Taiwan faced widespread rolling blackouts Thursday after an outage at a power plant, days after the affected electricity supplier warned that drought and a heat wave were creating an energy crunch.

Officials said the cause of the outage was still under investigation and urged calm. They said power could be restored as early as the evening.

Taipower’s Hsinta Power Plant — a coal- and gas-fired facility at Kaohsiung in southern Taiwan — tripped after an equipment failure at a substation, the Taipower company said. Starting 3 p.m. local time, the supply of electricity on the island of 24 million people was restricted to 2 million households, with rolling blackouts, as repairs began.

Taiwan Semiconductor Manufacturing Co., the world’s largest contract chipmaker, said in a statement that its factories in Hsinchu and Tainan were operating normally.

While the cause of the outage was not immediately clear, power usage has soared in Taiwan amid a heat wave, while the island’s worst drought in decades has cut hydroelectricity supply by 16 percent from a year earlier, according to Taipower. The company on Tuesday had asked residents to save electricity, warning that record summer power use was expected.

On Thursday, President Tsai Ing-wen urged people to stay calm and not spread misinformation. In a Facebook post, she said rolling blackouts have begun and that the power supply would be restored.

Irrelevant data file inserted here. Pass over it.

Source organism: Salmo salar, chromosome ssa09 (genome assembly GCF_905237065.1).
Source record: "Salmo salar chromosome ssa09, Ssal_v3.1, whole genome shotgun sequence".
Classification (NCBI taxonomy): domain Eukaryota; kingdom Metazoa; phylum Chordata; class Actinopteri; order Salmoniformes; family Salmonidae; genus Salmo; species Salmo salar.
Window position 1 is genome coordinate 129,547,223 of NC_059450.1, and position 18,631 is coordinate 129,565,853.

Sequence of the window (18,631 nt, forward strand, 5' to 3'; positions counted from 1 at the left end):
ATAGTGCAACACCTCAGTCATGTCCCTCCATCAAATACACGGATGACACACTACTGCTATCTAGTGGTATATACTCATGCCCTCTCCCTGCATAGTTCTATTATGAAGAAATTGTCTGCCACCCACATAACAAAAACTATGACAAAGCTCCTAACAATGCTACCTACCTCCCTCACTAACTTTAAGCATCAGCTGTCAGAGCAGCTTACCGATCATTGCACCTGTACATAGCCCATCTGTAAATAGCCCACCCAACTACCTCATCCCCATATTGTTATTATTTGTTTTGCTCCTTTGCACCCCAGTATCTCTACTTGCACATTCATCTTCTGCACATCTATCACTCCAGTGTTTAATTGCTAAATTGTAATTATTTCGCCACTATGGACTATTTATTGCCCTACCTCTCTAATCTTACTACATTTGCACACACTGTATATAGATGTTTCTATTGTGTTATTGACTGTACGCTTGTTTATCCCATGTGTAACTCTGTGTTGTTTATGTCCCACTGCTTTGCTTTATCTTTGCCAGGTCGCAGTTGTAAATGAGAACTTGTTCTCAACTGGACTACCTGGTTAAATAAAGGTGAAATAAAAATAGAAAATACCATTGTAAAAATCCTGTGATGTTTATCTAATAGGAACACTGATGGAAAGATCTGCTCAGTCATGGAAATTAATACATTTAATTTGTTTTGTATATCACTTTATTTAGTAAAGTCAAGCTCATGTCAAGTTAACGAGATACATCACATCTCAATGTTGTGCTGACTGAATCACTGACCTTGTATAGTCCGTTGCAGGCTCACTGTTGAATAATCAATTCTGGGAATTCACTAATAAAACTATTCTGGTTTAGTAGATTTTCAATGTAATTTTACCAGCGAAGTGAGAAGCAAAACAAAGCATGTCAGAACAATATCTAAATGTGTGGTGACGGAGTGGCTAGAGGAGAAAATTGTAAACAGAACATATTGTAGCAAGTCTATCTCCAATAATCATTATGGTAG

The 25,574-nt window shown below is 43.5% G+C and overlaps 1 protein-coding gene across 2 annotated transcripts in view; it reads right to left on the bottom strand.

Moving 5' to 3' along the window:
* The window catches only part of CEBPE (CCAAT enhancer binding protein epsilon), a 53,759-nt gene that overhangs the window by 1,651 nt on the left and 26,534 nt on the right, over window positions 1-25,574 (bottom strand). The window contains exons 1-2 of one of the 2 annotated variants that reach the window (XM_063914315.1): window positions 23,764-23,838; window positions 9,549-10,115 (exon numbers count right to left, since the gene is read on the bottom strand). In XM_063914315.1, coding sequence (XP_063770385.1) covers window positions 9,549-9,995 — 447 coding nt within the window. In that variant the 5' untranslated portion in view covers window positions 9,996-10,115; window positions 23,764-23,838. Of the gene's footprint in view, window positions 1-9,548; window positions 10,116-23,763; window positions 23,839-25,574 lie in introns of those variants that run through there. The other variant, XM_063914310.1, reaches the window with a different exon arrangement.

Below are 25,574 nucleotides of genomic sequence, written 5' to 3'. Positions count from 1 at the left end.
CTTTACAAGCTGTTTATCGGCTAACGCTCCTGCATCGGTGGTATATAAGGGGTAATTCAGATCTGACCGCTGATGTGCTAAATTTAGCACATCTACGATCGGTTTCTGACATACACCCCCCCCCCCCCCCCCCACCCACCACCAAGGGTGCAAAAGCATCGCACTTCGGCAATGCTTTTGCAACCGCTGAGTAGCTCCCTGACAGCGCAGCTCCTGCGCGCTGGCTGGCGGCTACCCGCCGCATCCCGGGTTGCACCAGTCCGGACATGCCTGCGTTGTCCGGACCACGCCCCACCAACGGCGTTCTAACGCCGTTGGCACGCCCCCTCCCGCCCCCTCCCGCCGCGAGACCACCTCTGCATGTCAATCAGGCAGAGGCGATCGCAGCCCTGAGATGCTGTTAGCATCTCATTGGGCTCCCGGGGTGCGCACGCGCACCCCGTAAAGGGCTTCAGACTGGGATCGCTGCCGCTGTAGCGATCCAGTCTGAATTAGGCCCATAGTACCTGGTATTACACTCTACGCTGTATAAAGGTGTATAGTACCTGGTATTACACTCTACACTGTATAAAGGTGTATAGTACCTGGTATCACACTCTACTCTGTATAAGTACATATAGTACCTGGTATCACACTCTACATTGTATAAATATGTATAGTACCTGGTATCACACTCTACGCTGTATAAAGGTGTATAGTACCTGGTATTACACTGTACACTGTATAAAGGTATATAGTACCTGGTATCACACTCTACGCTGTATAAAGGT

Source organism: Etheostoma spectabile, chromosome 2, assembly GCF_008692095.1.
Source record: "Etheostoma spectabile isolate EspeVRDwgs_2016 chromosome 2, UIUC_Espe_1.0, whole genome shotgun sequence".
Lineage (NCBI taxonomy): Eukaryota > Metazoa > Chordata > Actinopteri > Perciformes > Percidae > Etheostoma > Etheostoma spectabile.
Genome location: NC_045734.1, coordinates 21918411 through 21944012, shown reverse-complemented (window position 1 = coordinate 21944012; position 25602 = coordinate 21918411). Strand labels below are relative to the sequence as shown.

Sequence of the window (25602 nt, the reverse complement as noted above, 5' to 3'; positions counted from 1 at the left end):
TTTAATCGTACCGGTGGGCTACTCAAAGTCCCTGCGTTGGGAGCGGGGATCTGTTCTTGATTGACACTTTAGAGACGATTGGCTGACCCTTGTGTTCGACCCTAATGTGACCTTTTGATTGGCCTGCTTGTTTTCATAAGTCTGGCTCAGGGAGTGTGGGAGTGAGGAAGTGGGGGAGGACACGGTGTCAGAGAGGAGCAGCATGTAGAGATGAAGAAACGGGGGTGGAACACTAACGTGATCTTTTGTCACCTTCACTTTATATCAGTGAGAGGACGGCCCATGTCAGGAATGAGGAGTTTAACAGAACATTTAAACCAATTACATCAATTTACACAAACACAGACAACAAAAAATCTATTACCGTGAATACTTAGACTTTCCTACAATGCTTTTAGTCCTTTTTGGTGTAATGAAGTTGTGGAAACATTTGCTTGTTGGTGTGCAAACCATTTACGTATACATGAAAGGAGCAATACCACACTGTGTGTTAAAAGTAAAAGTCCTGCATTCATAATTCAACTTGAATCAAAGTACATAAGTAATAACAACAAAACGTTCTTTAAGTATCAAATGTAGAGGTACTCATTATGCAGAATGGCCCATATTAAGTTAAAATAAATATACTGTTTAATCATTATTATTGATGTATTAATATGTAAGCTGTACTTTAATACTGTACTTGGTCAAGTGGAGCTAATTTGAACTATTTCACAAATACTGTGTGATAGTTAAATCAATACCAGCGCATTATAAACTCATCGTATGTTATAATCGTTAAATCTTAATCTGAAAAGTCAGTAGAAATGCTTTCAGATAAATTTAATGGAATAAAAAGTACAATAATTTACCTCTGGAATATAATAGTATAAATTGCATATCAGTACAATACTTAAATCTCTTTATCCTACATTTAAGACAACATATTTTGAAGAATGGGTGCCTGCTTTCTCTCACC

“The detailed cause of the accident will be reported to you by the relevant government departments after a complete investigation,” she said. “Before that, please refrain from passing along unverified false messages.”

Power outages have occurred periodically in Taiwan when power plants have tripped, including in 2017 and in 1999. The Hsinta plant began operating in 1982, but Taipower said the plant’s age was not a factor.

“Power plant tripping is a protection mechanism. It works the same as the safety switch at home, so it doesn’t matter whether the power plant is old or not,” the company said.

Taiwan residents were sent a phone alert shortly before the blackouts began, but it still took some people by surprise. Kaohsiung city’s mayor, Chen Chi-mai, said in a Facebook post that some people were temporarily trapped in elevators but that no injuries were reported. He said the city’s water supply was not affected by the outage.

Alicia Chen and Lyric Li contributed to this report.